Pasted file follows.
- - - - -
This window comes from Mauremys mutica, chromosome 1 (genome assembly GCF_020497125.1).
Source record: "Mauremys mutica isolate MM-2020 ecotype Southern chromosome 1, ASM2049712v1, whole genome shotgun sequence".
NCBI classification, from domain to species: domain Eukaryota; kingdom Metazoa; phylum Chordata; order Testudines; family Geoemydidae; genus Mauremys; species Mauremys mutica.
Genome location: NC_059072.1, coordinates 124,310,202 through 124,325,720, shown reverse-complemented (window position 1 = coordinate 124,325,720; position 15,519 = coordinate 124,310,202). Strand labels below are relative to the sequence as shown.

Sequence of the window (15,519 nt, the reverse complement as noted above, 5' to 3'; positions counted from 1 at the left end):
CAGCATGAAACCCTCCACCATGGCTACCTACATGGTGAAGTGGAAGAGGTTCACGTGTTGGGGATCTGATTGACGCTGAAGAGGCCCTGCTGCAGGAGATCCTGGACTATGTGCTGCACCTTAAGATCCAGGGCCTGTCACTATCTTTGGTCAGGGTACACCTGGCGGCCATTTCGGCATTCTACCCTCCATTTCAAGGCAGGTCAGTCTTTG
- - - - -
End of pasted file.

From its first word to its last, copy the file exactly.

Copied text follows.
This window comes from Mauremys mutica, chromosome 1 (genome assembly GCF_020497125.1).
Source record: "Mauremys mutica isolate MM-2020 ecotype Southern chromosome 1, ASM2049712v1, whole genome shotgun sequence".
NCBI classification, from domain to species: domain Eukaryota; kingdom Metazoa; phylum Chordata; order Testudines; family Geoemydidae; genus Mauremys; species Mauremys mutica.
Genome location: NC_059072.1, coordinates 124,310,202 through 124,325,720, shown reverse-complemented (window position 1 = coordinate 124,325,720; position 15,519 = coordinate 124,310,202). Strand labels below are relative to the sequence as shown.

Sequence of the window (15,519 nt, the reverse complement as noted above, 5' to 3'; positions counted from 1 at the left end):
CAGCATGAAACCCTCCACCATGGCTACCTACATGGTGAAGTGGAAGAGGTTCACGTGTTGGGGATCTGATTGACGCTGAAGAGGCCCTGCTGCAGGAGATCCTGGACTATGTGCTGCACCTTAAGATCCAGGGCCTGTCACTATCTTTGGTCAGGGTACACCTGGCGGCCATTTCGGCATTCTACCCTCCATTTCAAGGCAGGTCAGTCTTTG